Why are the Marines the military's biggest backers of 'don't ask, don't tell'?
Tammy S. Schultz is director of national security and joint warfare at the U.S. Marine Corps War College. She writes in The Post's Sunday Outlook about the reportedly higher level of concern and opposition in the Marine Corps to ending the military's "don't ask, don't tell" policy. Schultz will answer your questions on Monday at 11 a.m. ET:
After 17 years, "don't ask, don't tell" may finally be on its way out. Even if the Senate resists the latest efforts to end the policy, it appears that most members of the military - from the chairman of the Joint Chiefs of Staff on down - support the law's repeal.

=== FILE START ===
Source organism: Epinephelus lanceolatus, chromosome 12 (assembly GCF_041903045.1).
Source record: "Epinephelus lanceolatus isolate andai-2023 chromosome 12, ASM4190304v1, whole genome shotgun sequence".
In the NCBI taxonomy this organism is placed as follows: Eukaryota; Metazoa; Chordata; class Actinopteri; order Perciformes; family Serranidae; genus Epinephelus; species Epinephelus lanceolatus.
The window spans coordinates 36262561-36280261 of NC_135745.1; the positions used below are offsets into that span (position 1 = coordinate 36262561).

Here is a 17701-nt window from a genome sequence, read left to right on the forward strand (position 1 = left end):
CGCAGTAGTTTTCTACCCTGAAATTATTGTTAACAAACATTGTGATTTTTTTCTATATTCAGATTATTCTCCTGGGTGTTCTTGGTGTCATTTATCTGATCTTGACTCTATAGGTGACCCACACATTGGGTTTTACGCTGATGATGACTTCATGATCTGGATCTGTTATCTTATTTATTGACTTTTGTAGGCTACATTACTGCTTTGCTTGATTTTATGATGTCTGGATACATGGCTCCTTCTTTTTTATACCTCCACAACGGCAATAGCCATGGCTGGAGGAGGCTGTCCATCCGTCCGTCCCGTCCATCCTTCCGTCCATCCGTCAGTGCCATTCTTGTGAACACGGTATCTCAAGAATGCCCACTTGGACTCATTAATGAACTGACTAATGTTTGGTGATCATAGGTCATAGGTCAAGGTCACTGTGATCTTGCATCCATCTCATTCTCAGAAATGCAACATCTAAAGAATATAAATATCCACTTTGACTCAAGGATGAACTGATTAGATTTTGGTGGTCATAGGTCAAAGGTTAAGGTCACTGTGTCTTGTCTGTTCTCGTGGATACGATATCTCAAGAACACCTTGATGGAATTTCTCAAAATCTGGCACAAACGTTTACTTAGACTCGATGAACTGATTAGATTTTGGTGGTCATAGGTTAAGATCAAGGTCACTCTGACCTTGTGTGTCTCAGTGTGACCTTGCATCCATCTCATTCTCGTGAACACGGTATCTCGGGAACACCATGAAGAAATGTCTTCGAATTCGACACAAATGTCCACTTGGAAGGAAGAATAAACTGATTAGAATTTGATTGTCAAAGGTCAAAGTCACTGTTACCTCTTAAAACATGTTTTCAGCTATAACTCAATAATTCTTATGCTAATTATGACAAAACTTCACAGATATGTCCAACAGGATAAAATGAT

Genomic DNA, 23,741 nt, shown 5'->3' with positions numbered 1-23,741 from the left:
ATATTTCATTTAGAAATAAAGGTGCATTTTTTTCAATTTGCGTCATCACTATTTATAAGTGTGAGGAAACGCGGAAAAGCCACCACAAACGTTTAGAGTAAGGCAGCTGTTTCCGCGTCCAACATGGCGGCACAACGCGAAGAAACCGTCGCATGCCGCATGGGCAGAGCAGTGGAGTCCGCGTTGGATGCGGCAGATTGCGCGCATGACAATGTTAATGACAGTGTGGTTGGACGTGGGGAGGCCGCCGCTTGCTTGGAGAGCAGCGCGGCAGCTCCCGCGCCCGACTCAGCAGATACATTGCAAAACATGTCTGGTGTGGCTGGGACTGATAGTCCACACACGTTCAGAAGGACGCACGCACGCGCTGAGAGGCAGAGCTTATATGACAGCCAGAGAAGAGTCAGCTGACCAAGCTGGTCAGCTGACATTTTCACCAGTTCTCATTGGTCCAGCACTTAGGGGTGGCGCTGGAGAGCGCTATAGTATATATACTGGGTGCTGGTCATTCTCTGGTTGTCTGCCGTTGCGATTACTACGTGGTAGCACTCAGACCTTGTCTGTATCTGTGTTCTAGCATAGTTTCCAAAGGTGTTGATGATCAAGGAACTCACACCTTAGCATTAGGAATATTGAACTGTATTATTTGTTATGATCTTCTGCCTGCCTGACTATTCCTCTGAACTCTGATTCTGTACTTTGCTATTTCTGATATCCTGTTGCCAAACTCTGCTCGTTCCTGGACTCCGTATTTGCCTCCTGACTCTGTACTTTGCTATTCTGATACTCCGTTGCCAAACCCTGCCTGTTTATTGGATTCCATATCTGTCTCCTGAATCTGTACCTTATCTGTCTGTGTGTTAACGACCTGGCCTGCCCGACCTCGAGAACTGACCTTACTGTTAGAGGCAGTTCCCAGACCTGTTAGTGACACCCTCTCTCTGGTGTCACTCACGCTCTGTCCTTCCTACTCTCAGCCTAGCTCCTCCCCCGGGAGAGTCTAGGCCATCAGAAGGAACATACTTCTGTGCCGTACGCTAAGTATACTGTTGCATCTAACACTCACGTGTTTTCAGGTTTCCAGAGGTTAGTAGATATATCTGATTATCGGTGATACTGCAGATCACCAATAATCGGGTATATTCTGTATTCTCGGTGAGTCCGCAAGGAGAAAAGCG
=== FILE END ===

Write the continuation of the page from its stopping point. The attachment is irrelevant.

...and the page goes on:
But there's one part of the military where resistance is greater than in any other: the United States Marine Corps.
That is clear from early reports about a survey sent to 400,000 active duty and reserve service members on "don't ask, don't tell" that will be officially released next month. More than 70 percent of respondents, spanning all branches of the military, said the effect of repealing the prohibition on openly gay troops would be positive, mixed or nonexistent. But about 40 percent of the Marine Corps respondents expressed concern about lifting the ban.
| November 21, 2010; 11:10 AM ET
Categories: From The Pages of The Post, Military
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